The idea of paying it forward is spreading, too. Just this morning your humble correspondent opened his facebook page to find an invite to the Second Annual Pay it Forward Weekend, taking place from January 17 to January 19. A novel idea, I thought, because as much as we wish that people were benevolent, respectful, and courteous to one another everyday, sometimes there has to be an occasion for people to realize the value of an idea such as this. I signed on right away and hoped that my readers would as well.


Paying it forward does not require a grand charitable gesture, or the expenditure of large sums of money. It can and should be something simple. It should be something that makes one person feel good. That being said, I offer up the following anecdote as an example of paying it forward, and how a simple act of kindness can often mean a lot when it comes unexpectedly.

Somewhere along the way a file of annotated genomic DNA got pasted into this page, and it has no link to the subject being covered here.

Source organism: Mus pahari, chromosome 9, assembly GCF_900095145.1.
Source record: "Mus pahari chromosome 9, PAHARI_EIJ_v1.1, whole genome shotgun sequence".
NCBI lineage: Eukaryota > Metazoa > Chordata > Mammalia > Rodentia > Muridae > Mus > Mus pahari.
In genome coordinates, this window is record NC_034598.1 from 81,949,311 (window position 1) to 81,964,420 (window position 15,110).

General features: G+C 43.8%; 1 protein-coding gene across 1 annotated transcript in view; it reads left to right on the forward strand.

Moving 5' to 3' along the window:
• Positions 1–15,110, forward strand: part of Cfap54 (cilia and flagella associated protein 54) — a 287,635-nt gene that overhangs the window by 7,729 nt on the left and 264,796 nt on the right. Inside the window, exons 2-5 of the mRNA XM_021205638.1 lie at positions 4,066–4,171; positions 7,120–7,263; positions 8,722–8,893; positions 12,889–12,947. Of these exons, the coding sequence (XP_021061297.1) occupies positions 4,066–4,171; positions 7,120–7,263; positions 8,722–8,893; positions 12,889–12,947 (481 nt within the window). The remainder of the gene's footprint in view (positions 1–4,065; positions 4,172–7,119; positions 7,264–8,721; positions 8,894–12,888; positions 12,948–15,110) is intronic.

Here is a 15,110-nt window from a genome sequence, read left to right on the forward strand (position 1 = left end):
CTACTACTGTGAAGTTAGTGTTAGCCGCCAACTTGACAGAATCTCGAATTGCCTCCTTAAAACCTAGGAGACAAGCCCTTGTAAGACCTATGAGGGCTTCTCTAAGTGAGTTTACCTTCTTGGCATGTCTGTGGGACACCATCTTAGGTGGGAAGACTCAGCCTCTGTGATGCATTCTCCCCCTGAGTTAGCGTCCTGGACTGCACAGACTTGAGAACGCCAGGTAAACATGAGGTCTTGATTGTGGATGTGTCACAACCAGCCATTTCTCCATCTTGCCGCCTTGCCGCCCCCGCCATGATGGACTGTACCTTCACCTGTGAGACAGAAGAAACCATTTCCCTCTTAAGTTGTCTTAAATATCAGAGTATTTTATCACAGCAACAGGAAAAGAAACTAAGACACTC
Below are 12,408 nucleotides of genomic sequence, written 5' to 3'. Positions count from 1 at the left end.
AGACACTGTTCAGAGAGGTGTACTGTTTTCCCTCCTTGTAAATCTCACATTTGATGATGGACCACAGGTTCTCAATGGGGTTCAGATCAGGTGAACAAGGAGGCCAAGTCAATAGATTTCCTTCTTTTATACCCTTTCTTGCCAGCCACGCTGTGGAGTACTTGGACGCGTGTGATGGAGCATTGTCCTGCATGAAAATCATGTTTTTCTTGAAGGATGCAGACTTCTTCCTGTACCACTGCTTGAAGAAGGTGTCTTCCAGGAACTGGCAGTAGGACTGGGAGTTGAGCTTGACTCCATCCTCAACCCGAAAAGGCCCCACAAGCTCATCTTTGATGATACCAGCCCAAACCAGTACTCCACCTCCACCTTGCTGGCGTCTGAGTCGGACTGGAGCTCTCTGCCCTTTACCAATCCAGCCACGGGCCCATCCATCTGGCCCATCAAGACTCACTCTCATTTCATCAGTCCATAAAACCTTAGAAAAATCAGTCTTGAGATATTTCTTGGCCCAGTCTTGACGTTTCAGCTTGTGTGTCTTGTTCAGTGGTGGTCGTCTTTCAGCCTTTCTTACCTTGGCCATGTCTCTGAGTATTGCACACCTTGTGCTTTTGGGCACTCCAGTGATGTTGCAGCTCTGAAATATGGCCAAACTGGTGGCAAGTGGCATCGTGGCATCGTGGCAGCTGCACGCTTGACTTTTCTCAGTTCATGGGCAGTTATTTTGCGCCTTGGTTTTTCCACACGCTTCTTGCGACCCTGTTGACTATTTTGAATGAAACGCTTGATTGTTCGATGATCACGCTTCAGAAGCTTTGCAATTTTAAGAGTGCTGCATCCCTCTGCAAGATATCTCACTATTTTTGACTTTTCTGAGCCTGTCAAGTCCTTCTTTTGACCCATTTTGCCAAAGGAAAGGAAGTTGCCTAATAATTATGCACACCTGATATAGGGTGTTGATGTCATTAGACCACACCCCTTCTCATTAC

A few years ago I took a trip to Germany. I landed in Berlin with zero knowledge of the language, and only a cursory knowledge of the city. It was also my first visit to Europe, and when my feet hit the ground I existed in a state of mild panic that someone would figure out I was from the U.S. and make me pay for it somehow. The U.S. was losing the global popularity contest and I there was no way to hide my citizenship. I assumed that I felt the way our students feel when they land at the airport to be greeted by strangers, except no one was holding a sign heralding my arrival.